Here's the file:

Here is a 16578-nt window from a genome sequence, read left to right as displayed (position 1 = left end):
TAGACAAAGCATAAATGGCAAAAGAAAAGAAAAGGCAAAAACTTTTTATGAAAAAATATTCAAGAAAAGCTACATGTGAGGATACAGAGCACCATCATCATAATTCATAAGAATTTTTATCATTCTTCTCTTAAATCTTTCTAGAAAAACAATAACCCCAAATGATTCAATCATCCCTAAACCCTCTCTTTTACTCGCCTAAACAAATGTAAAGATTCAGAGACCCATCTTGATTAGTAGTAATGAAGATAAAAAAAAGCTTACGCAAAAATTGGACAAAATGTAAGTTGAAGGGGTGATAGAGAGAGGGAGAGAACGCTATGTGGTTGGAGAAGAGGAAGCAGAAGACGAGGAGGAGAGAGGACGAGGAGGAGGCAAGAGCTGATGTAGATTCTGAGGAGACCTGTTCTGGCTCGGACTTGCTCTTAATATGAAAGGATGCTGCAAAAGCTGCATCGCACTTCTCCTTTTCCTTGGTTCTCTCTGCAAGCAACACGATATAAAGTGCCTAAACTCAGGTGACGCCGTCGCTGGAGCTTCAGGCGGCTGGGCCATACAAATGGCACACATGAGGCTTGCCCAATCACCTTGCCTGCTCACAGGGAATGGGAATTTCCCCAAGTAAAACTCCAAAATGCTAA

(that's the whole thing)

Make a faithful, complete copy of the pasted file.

Here is a 16578-nt window from a genome sequence, read left to right as displayed (position 1 = left end):
TAGACAAAGCATAAATGGCAAAAGAAAAGAAAAGGCAAAAACTTTTTATGAAAAAATATTCAAGAAAAGCTACATGTGAGGATACAGAGCACCATCATCATAATTCATAAGAATTTTTATCATTCTTCTCTTAAATCTTTCTAGAAAAACAATAACCCCAAATGATTCAATCATCCCTAAACCCTCTCTTTTACTCGCCTAAACAAATGTAAAGATTCAGAGACCCATCTTGATTAGTAGTAATGAAGATAAAAAAAAGCTTACGCAAAAATTGGACAAAATGTAAGTTGAAGGGGTGATAGAGAGAGGGAGAGAACGCTATGTGGTTGGAGAAGAGGAAGCAGAAGACGAGGAGGAGAGAGGACGAGGAGGAGGCAAGAGCTGATGTAGATTCTGAGGAGACCTGTTCTGGCTCGGACTTGCTCTTAATATGAAAGGATGCTGCAAAAGCTGCATCGCACTTCTCCTTTTCCTTGGTTCTCTCTGCAAGCAACACGATATAAAGTGCCTAAACTCAGGTGACGCCGTCGCTGGAGCTTCAGGCGGCTGGGCCATACAAATGGCACACATGAGGCTTGCCCAATCACCTTGCCTGCTCACAGGGAATGGGAATTTCCCCAAGTAAAACTCCAAAATGCTAA